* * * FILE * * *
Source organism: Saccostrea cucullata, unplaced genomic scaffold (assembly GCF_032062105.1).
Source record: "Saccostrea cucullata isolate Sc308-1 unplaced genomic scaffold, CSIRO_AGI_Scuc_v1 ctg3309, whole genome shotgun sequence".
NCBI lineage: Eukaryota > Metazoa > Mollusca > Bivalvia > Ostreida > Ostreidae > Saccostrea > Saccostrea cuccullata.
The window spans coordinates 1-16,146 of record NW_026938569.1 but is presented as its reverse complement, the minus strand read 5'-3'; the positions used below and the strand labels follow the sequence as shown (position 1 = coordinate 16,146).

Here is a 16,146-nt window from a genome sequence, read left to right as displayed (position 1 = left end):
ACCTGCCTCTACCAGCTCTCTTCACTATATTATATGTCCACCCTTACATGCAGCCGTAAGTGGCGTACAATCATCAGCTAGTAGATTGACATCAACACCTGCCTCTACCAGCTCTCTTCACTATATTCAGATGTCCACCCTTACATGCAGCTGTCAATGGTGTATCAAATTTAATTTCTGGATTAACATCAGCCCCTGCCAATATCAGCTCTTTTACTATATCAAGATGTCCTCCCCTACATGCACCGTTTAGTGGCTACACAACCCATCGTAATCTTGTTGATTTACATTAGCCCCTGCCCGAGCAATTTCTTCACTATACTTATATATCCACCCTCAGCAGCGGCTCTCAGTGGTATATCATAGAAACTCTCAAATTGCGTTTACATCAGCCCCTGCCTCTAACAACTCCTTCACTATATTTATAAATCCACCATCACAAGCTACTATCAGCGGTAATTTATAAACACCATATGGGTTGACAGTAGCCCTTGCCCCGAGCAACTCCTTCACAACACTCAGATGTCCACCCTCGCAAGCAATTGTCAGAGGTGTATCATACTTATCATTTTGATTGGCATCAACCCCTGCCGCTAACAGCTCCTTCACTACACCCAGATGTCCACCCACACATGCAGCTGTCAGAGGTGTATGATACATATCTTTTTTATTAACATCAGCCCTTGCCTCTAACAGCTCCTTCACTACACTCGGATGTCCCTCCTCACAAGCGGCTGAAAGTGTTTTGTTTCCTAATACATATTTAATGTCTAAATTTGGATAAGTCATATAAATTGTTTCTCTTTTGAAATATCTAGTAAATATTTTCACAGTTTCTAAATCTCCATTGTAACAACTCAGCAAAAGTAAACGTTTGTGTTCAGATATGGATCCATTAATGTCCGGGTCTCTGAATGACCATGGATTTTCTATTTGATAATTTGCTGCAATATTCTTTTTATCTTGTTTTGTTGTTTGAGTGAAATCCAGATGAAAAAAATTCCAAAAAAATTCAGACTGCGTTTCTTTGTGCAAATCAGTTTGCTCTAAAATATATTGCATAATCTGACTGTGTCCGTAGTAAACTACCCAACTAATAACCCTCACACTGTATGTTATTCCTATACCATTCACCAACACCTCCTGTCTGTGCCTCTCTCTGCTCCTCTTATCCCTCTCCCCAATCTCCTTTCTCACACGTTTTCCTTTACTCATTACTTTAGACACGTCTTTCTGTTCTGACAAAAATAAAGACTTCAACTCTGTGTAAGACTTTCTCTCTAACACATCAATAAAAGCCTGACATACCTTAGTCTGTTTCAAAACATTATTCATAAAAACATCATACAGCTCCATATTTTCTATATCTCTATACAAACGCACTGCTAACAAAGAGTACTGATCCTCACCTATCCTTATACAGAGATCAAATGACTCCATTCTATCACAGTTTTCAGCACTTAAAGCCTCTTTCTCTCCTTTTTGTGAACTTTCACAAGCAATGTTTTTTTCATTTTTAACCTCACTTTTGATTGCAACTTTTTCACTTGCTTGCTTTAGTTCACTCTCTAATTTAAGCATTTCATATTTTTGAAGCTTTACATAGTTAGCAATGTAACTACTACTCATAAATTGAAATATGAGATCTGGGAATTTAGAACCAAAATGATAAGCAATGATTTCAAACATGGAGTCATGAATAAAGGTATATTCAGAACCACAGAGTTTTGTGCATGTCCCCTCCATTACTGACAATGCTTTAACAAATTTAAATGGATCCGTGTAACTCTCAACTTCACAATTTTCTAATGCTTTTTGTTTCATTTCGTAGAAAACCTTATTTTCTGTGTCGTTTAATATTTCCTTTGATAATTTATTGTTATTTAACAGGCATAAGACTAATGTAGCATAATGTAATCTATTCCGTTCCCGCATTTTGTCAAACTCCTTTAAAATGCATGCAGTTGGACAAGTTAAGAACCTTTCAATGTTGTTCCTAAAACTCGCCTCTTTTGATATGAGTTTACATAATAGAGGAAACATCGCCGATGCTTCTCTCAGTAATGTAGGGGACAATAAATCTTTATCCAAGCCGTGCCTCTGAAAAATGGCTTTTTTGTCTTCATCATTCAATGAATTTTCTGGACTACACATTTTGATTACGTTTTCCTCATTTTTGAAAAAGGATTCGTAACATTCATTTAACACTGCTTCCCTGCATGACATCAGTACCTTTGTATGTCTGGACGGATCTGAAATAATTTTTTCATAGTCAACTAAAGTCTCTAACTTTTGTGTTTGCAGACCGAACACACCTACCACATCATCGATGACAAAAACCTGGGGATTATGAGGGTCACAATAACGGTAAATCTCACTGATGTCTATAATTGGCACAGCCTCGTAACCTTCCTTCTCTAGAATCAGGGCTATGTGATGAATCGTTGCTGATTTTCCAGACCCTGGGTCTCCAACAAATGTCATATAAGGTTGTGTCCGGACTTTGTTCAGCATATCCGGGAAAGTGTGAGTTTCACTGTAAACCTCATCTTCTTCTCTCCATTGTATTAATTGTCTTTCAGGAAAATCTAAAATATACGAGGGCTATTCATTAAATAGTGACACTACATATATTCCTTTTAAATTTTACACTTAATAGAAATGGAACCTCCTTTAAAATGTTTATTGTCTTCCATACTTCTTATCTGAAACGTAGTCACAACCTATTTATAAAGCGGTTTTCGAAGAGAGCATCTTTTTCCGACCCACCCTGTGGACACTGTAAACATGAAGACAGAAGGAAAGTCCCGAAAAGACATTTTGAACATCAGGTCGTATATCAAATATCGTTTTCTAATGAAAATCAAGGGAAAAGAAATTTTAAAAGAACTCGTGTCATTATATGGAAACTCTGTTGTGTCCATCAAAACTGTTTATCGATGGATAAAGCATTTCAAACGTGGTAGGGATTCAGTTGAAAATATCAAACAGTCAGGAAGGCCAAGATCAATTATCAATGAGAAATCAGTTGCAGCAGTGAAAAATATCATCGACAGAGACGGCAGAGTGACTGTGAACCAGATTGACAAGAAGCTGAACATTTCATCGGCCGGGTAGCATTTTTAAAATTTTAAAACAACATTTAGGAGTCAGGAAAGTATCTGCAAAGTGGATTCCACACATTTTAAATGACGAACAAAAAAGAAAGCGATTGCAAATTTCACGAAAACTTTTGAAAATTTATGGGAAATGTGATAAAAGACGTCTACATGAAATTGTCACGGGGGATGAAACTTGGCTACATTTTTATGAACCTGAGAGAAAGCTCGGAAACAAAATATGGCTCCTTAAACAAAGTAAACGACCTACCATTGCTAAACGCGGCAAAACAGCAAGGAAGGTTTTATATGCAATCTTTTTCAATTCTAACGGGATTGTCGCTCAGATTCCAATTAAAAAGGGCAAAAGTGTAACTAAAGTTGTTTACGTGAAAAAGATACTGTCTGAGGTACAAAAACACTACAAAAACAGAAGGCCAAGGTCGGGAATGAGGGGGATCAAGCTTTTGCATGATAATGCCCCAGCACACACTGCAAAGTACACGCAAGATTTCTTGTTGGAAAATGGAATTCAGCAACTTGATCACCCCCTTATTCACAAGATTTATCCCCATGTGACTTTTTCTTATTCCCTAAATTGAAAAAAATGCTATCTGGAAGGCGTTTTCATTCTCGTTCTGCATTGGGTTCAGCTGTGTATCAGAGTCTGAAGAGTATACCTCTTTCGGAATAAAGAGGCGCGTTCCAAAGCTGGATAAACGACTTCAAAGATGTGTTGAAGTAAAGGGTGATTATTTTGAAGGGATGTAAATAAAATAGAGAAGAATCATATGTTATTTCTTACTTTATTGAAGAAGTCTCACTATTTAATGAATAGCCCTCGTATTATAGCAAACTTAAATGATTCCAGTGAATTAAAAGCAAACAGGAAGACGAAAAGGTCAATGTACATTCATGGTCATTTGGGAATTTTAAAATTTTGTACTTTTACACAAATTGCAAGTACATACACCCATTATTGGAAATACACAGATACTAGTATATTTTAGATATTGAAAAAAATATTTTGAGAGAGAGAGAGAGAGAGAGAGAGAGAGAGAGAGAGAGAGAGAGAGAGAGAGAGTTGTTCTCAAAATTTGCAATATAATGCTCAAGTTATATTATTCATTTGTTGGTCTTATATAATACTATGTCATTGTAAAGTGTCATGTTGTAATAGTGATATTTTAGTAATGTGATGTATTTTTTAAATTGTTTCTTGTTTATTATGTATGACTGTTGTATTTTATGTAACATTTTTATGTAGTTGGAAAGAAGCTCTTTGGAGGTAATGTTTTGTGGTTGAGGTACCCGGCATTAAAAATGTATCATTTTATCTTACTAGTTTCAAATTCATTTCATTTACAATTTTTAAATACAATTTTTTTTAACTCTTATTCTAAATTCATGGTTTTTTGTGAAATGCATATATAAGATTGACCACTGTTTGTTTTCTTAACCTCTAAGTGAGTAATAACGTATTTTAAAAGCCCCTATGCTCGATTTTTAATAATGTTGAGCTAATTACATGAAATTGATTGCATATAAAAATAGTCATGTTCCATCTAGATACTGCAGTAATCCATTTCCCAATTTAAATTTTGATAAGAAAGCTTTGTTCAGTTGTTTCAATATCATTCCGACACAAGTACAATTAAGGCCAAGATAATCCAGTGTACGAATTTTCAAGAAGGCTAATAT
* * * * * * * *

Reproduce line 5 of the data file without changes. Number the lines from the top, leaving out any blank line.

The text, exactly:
Here is a 16,146-nt window from a genome sequence, read left to right as displayed (position 1 = left end):